In this era of airlines merging, folding and cutting back flights and routes, it’s refreshing to hear of a legacy carrier returning to the skies.
Eastern Airlines, a major American airline from 1926 to 1991, relaunched on January 12, 2020 with a flight from Jose Joaquin de Olmedo International Airport, Guayaquil, Ecuador to Terminal 4 at New York City’s JFK International Airport, their first flight since recently relaunching operations.
The new iteration of Eastern operates a fleet of eight wide-bodied, twin-aisle B-767 aircraft configured with 30 premium economy seats and 212 economy seats. The Guayaquil, Ecuador to New York service offers one weekly round trip flight departing Guayaquil on Sundays, and Eastern has scheduled a second roundtrip on Thursdays that will begin in March. Their Georgetown, Guyana to New York service will begin on March 5th, 2020 with twice-weekly service, Sundays and Thursdays. They also intend to announce the start of nonstop flights from New York City to Cabo San Lucas, Mexico with a start date in Spring 2020.
“Our goal is to provide low fare, on time, hassle free air transportation to underserved international markets,” says president and CEO Steve Harfst. “Many of our targeted markets do not have non-stop service to the U.S. today so our service will give opportunity for more people to explore and travel.”
For decades Eastern dominated air travel between New York and Florida; Many Boomers and Gen Xers recall flying Eastern as a child on their first flight to Orlando to go to Disney World. However, Eastern began losing money as it competed from no-frills airlines like People’s Express and eventually folded in the early 1990s. In 2017 iAero Airways (formerly Swift Air) acquired the company’s trademarks and intellectual property.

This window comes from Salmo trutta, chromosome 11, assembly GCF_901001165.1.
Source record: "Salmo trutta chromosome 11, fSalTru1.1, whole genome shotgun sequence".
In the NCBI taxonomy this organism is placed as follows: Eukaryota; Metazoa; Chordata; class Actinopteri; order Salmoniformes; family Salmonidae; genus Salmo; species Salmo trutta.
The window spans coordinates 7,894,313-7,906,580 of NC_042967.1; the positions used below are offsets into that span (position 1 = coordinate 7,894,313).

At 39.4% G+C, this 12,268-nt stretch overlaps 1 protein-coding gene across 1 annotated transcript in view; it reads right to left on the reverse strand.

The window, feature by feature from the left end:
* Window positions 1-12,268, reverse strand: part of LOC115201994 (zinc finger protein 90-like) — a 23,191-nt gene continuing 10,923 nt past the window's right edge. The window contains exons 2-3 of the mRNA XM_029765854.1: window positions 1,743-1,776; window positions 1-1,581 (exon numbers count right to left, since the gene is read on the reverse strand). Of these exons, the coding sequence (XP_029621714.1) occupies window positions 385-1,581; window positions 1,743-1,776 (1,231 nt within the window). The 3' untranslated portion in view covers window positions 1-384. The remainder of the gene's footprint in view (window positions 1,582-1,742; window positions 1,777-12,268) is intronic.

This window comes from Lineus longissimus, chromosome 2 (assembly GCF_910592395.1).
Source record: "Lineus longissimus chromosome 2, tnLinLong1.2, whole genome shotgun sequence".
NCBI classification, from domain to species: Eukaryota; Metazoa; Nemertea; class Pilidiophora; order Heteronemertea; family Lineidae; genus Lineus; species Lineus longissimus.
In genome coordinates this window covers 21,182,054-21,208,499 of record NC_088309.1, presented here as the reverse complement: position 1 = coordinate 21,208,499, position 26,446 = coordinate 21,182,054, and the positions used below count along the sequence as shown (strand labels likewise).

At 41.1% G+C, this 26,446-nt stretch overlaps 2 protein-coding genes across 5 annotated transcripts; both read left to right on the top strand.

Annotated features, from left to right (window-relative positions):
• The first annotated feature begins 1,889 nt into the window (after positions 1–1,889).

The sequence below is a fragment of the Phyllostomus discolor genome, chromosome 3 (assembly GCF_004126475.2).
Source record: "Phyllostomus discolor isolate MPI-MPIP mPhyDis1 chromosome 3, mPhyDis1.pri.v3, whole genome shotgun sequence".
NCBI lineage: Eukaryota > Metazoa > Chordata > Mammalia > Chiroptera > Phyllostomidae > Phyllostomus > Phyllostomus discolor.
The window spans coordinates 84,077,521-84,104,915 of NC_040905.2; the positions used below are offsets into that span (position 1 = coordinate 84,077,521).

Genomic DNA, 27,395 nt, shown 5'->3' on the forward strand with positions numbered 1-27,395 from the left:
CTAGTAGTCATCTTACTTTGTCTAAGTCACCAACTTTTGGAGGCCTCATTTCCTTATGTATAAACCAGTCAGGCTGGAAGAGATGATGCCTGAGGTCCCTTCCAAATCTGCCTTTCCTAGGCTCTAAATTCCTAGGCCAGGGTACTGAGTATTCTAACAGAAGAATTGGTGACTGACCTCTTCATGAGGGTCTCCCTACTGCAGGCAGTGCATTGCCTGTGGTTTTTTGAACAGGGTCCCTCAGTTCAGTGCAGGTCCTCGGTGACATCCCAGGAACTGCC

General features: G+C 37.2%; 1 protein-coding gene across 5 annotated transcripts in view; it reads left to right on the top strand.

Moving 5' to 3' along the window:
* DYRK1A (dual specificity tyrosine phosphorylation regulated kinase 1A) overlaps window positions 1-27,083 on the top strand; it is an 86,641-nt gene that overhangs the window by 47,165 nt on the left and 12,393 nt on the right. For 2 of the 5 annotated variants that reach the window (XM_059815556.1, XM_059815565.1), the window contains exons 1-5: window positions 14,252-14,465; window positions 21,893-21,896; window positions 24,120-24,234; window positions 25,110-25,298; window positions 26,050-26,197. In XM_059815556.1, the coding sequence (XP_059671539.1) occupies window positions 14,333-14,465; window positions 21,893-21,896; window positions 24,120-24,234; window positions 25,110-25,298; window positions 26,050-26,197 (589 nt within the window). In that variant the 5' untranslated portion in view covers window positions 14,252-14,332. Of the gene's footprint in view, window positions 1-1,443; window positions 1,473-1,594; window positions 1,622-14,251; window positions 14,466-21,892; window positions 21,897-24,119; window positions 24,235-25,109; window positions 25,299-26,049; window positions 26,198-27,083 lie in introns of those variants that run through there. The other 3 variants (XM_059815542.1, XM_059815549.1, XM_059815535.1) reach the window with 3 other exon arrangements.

While most airlines focus on logistics of the journey including seat pitch or in-flight amenities, Harfst points out that Eastern focuses on the destination. “We have positioned our company as an ‘Explorer’ brand,” he explains. “And whether someone is traveling to/from home, to/from loved ones or to/from an international market to the U.S. for any other purpose, our mission is to bring back to our passengers the sense of awe and wonder of air travel by providing them compelling value and time.”
Fares are available on the website, goeasternair.com and through their call center. They are also in the process of expanding ticket sales to the major travel aggregators including Skyscanner, Kayak, Travelzoo and DoHop as well as travel agencies and the three major Global Distribution Systems--Amadeus, Sabre and Travelport. Eastern’s tagline “NoBagLeftBehind” reflects the most liberal baggage policy on the market: the first bag is free in economy and the first two bags are free in premium economy.
Their fleet is also available for short-term or long-term charter programs and can fly non-stop connecting cities and continents with a 12+ hour range, customizing the travel experience with choices of inflight service, catering and beverages.
While Eastern Airlines will retain the iconic “stick figure” logo, their main logo is now modeled after topographical maps; dark blue, light blue and golden yellow symbolize the sky, sea and sun. According to the website, the main map logo “is not tied to any one geographic location but represents the universal space we share as global citizens.”
Eastern is currently offering introductory one-way fares from JFK to Georgetown, Guyana as low as $169 USD. Seats are limited and restrictions apply, check the website for more details.
“We are not trying to be the old Eastern, it was an iconic airline and has its own place in aviation history,” Harfst says, “And while we are proud and respectful of the name and what it once was, we are focused on charting a new course for our version of Eastern.”